NIST AUTHORS CONTRIBUTE TO ENCYCLOPEDIA OF COMPUTER SCIENCE.The recently published Fourth Edition of the Encyclopedia of Computer Science contains articles by three NIST (National Institute of Standards & Technology, Washington, DC, www.nist.gov) The standards-defining agency of the U.S. government, formerly the National Bureau of Standards. It is one of three agencies that fall under the Technology Administration (www.technology. contributors. The encyclopedia is a comprehensive reference work on computers, computing, and computer science.
The article on "Markup Languages," explains what a markup language is and how it impacts work on the Web. Descriptions of several types of markup are included as well as methods to create markup. The article describes the origins of HTML HTML
in full HyperText Markup Language
Markup language derived from SGML that is used to prepare hypertext documents. Relatively easy for nonprogrammers to master, HTML is the language used for documents on the World Wide Web. , the Hypertext Markup Language (hypertext, World-Wide Web, standard) Hypertext Markup Language - (HTML) A hypertext document format used on the World-Wide Web. HTML is built on top of SGML. "Tags" are embedded in the text. A tag consists of a "<", a "directive" (in lower case), zero or more parameters and a ">". , currently the lingua franca of the Web that originated with SGML SGML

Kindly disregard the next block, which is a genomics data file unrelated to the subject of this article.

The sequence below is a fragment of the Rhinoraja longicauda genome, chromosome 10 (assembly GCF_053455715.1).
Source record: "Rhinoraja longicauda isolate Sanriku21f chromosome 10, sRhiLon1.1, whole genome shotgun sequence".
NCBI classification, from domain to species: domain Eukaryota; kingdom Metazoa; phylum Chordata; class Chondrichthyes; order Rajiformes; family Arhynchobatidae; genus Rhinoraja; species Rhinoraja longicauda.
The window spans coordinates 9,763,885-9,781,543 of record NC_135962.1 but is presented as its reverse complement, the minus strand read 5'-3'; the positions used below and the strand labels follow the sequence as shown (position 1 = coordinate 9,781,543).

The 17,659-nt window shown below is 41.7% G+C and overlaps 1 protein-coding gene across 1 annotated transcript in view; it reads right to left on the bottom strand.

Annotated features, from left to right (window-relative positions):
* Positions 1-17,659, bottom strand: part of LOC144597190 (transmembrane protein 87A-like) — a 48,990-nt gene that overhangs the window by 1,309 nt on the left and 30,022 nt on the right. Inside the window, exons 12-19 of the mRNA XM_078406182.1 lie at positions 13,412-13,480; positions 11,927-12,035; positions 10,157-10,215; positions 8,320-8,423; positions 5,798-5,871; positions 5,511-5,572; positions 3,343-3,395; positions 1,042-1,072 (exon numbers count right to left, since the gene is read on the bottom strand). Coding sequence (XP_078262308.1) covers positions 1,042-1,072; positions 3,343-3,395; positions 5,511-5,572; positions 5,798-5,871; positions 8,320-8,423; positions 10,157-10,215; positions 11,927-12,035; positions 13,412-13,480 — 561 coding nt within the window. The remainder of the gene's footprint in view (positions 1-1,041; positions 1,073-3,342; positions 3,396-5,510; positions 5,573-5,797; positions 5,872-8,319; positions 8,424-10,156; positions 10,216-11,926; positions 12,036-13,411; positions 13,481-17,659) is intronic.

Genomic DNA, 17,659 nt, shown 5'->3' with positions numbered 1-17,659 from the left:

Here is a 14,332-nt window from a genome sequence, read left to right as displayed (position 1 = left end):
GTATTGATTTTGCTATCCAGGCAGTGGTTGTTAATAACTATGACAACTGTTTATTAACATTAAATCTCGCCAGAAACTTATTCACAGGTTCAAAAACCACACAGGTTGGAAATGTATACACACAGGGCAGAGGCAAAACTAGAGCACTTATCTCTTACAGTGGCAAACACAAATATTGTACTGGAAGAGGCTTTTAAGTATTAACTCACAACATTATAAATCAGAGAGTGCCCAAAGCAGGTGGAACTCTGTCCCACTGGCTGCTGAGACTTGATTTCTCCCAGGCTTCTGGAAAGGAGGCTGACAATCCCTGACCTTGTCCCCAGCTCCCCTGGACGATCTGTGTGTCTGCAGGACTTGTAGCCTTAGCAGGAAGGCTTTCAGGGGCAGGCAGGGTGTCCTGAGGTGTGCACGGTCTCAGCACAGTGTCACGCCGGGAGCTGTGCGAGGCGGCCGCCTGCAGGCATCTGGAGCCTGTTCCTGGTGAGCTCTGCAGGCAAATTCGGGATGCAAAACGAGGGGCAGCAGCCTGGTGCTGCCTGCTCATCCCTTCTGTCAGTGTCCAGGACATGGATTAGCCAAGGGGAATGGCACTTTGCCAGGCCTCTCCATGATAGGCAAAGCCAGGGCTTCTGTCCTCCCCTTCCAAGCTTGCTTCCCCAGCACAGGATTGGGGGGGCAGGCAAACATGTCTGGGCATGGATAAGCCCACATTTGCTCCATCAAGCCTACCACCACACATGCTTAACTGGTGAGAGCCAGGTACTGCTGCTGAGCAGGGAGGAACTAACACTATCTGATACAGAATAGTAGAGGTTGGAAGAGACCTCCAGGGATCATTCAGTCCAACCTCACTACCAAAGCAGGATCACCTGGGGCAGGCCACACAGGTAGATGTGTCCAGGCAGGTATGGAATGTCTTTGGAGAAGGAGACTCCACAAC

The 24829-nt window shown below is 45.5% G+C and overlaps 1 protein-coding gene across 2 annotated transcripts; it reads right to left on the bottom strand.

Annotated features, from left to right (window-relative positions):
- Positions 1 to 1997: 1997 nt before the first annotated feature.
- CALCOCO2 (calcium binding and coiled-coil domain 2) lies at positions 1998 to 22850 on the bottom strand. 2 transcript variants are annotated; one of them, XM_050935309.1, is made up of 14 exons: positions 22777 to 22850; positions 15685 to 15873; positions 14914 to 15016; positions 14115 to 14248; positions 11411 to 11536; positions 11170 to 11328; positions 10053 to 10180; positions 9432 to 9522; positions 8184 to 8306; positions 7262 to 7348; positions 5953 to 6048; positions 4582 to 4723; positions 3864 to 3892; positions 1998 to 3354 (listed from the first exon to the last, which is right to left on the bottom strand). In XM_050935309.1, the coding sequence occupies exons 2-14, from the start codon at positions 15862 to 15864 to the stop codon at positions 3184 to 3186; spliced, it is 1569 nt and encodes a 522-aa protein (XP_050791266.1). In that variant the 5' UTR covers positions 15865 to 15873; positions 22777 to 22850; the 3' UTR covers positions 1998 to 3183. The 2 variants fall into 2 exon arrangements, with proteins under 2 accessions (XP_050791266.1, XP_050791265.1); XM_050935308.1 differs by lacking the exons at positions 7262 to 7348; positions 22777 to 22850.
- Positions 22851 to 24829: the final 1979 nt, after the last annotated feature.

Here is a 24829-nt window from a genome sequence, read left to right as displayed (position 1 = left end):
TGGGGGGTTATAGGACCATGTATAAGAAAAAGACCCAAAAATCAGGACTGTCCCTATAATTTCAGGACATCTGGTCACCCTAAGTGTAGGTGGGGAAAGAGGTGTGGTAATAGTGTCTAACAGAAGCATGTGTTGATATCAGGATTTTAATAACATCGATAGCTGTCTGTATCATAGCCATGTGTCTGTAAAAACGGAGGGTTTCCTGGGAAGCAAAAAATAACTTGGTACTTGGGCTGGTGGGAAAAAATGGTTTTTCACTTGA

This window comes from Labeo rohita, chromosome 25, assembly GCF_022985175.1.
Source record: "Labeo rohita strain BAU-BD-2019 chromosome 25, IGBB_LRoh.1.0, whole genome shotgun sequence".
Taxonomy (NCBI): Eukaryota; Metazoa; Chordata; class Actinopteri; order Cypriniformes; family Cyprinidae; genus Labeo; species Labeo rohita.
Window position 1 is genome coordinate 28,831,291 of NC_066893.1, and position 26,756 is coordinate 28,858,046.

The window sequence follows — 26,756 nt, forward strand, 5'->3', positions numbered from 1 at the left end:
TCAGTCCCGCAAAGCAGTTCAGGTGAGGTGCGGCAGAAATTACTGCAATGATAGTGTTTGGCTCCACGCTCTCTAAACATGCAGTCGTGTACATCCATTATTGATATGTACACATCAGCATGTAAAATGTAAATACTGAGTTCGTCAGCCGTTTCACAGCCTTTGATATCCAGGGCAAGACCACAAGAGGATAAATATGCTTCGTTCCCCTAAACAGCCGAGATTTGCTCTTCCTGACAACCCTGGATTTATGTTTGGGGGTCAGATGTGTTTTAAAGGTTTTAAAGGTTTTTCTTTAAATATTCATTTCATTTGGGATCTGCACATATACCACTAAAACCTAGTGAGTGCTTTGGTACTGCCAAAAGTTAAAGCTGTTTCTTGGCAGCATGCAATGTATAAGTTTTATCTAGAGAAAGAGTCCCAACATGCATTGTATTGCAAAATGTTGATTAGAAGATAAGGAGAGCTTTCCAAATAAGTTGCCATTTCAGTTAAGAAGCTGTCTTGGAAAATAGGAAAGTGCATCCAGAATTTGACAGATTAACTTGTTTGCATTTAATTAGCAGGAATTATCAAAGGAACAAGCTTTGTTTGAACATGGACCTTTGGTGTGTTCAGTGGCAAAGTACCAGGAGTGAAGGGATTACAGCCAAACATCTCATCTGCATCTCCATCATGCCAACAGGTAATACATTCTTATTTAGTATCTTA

in full Standard Generalized Markup Language
Markup language for organizing and tagging elements of a document, including headings, paragraphs, tables, and graphics. , the Standard Generalized Markup Language (language, text) Standard Generalized Markup Language - (SGML) A generic markup language for representing documents. SGML is an International Standard that describes the relationship between a document's content and its structure. . SGML is also the basis for the Extensible Markup Language See XML.
(language, text) Extensible Markup Language - (XML) An initiative from the W3C defining an "extremely simple" dialect of SGML suitable for use on the World-Wide Web.
http://w3.org/XML/. (XML), which is now a driving technology for e-commerce and future Web standards. In addition, the article describes how markup can be used to create documents for use by persons with disabilities, making the Web accessible.
The article on "Information Retrieval" details some of the basic principles behind today's search engines. The article describes some of the issues involved in indexing and searching electronic material, either gathered by a WebCrawler or as part of an in-house document collection, and points to areas of active research interest. Various types of retrieval applications are reviewed, along with discussion of some of the related legal and social issues raised by retrieval from open sources.
The article entitled "Program Libraries, Numerical and Statistical," traces the long history of reusable software libraries developed by researchers and commercial ventures for science and engineering applications. It summarizes current frameworks for the packaging of general-purpose mathematical and statistical software components and indicates sources of both research-grade and commercially supported software libraries.